Skytrex is gone forever. I don’t know if you could call them venerable, but it seems to me that twenty five years ago I was looking at their paper catalog and scratching my head trying to figure out how to order from them. A British company, Skytrex carried this wonderful wealth of different miniatures–WW I planes in 1/144th scale, 1/300 scale planes, WW II and modern coastal vessels. And 1/200 scale armor and infantry–sounds weird now, but in the days before 15mm armor became universal, it was the bridge between micro-armor and 20mm. The real problem was ordering. In those days I had to make an international phone call in the morning before I left for work, which invariably cost as much as what I was ordering. Ah, the days before the internet and online shopping. Editors note: This is not correct!! In fact Skytrex does exist, though many of their ranges have been sold off elsewhere, including the WWII coastal line. The modern coastal vessels are still available.
A couple of years ago Skytrex went away and their coastal miniatures were acquired by ROS/Heroics. Since their breakup from Navwar, I’ve ordered from ROS a few times. I needed stuff for the St. Nazaire project. I’ve always found it to be a bit more of an adventure than I would like. I always get my order, eventually, but a four week wait or longer is not unusual.
During this long weekend I focused my attention on getting my small remaining bunch of ship miniatures finished, including the German Type 24 torpedo boat I’ll need for the Channel Dash scenario at Enfilade.
Let’s start with the Siebel ferries. Pretty simple miniature. Painted overall in Vallejo Neutral Gray, deck finished in Ceramcoat gray-brown, a quick dry brushing with Vallejo Light Sea Grey and washed black. Honestly there wasn’t a lot to the models, and not a lot to the actual catamaran ferry/assault craft. The heavily armed escort version of the model is a nice twist. I like having the addition to my pile of WWII coastal miniatures. Something different.
Next on the list is the HMS Vixen, a V and W class destroyer. Weighing in at 1,100 tons, this large class of 69 destroyers was authorized and built during World War I and served throughout the Second World War. I bought, assembled and primed this miniature a few years ago, while Skytrex was still Skytrex. I decided on something different. I usually avoid painting camouflage patterns, but opted for the Western Approaches scheme. It combines white, a light, pastel green and an even lighter blue. No problem, eh? Unfortunately, the, blue, Vallejo Pale Blue, came out much darker, or at least scaled out much darker than it seems. But I’ll be damned if I’ll repaint. When looking at the side view of camouflaged ships I’m always at a loss about the decking and what that looked like. I gave a deck tan in the obvious spaces, and everything else is Vallejo Neutral Gray–one of my favorite go-to colors.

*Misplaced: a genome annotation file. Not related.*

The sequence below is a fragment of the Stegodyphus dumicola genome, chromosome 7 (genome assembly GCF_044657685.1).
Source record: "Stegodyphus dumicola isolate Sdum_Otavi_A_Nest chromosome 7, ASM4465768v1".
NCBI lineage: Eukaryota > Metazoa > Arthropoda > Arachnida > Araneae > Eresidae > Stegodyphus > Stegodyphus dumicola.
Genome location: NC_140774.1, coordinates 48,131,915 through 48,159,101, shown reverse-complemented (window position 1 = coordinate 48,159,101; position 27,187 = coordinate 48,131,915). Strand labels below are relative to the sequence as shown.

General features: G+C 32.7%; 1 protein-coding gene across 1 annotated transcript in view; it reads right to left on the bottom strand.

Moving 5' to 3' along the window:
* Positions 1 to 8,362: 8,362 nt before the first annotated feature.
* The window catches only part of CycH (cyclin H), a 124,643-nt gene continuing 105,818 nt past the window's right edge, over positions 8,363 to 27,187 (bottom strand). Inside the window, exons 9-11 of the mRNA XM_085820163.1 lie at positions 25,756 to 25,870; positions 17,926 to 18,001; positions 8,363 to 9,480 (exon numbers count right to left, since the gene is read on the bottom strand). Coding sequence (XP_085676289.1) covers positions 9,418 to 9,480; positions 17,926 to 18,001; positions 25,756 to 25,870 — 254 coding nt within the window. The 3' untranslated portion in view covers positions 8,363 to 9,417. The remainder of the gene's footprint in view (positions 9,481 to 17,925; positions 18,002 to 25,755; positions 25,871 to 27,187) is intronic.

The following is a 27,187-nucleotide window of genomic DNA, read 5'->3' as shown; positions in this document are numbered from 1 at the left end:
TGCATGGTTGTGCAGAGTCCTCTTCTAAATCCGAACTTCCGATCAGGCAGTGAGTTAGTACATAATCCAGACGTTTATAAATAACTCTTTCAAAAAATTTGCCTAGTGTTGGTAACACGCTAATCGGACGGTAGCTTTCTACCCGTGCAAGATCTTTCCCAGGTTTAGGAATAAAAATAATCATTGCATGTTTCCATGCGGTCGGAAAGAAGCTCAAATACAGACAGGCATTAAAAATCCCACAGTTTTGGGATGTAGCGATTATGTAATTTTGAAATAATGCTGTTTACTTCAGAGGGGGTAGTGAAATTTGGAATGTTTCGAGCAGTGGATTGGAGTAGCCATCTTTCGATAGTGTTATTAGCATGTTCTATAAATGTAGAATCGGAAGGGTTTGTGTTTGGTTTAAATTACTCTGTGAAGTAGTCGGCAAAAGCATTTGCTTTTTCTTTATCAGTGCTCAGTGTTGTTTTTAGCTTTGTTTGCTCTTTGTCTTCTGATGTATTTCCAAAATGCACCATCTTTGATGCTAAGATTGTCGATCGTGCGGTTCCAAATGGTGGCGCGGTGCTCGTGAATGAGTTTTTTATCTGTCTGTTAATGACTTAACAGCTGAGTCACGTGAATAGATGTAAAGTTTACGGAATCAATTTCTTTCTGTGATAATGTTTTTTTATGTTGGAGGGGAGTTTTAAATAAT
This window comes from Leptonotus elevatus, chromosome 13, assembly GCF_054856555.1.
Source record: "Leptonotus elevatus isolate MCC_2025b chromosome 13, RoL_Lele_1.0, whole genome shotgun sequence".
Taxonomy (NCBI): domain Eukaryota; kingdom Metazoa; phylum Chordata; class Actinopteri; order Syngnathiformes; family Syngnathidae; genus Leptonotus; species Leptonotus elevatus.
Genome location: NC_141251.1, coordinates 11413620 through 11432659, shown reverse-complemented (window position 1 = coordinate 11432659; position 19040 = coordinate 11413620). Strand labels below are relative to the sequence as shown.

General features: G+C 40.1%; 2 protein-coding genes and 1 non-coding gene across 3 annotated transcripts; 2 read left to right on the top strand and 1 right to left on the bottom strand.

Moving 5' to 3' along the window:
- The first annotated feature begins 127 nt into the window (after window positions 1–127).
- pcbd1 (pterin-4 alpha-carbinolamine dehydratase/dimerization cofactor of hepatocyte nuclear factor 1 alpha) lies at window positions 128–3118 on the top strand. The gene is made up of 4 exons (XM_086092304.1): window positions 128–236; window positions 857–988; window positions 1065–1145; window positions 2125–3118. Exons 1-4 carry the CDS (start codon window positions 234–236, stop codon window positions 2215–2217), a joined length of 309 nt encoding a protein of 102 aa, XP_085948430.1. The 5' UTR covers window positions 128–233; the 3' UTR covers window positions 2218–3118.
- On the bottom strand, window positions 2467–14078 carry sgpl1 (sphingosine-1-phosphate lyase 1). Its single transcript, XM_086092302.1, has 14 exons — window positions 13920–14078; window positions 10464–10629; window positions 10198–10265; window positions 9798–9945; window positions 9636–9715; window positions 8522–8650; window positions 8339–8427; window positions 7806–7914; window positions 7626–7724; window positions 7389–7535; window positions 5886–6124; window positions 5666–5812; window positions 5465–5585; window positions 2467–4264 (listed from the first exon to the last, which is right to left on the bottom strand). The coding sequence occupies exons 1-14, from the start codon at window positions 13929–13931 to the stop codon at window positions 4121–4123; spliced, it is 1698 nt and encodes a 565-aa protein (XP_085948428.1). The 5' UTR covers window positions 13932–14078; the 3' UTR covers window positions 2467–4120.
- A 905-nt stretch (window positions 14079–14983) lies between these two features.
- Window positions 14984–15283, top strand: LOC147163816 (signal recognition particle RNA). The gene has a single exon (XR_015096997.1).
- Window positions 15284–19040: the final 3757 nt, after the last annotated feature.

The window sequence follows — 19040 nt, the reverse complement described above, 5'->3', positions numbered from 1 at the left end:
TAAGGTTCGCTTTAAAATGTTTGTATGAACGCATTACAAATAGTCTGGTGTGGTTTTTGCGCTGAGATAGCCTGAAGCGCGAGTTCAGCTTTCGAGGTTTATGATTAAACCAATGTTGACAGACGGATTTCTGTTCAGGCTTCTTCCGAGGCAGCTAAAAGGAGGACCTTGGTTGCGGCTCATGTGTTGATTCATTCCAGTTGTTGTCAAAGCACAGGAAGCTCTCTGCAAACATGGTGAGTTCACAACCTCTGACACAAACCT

Finally, I ordered the Type 24 torpedo boat from ROS/Heroics in November. Assembly was pretty easy, it was just the question of what to do with the paint scheme. I had one of those internet moments, scrolling through the web looking for color side views of the Type 24/Elbling Class and thought I found something interesting with a bow wake camouflage and red gun turrets. I closed the page and never found it again. Sigh. In any case, I painted my torpedo boat in Vallejo Light Sea Grey and gave it the bow wake marking as best I could remember. I’m actually pretty happy with it.
So I’ve added these six ships to my collection of coastal vessels, giving me about sixty all in all. The vast majority of my ships are the excellent resin miniatures by David Gregory at PT Dockyard, but there are a handful of the Skytrex metal models in there too.
On my painting table
I’m in the middle of my next batch of Dragon Rampant figures. These are old Mithril Riders of Rohan from the early 90’s. Probably worth a lot more unpainted than painted, but I need a batch of collectible miniatures like a hole in the head. The horses are okay, but simplistic; it’s the riders that are pretty interesting. I’m calling them Riders of the Westfold, with Erkenbrand as their leader figure.
Less is more
The six ships adds +6 to my totals for the year. No new purchases keeps me headed in the right direction. +25 for 2016.
Music to paint to
One of my better $1 finds last year was Going Back to Colorado by Zephyr. This 1971 LP by a band you’ve probably never heard of will not blow you away. It is an album better for its component parks than a complete whole. When I was much younger I would see lots of albums by Tommy Bolin. Lots. And I had no idea who this was. Was he related to that T-Rex guy? No, he was a wunderkind guitarist who died uselessly of a drug overdose at age 25 in 1976. Together with vocalist Candy Givens, Zephyr offered a couple albums worth of sort of bluesy rock. I’d characterize Givens as an Anne Wilson-lite kind of singer. The heart is there but the instrument isn’t. Most of the ten songs on the album show Bolin as a support to Givens, but on “See My People Come Together,” Bolin is freed–and fully unlimbered he is pure fire. Not a great record, but interesting, and for a buck . . . any time.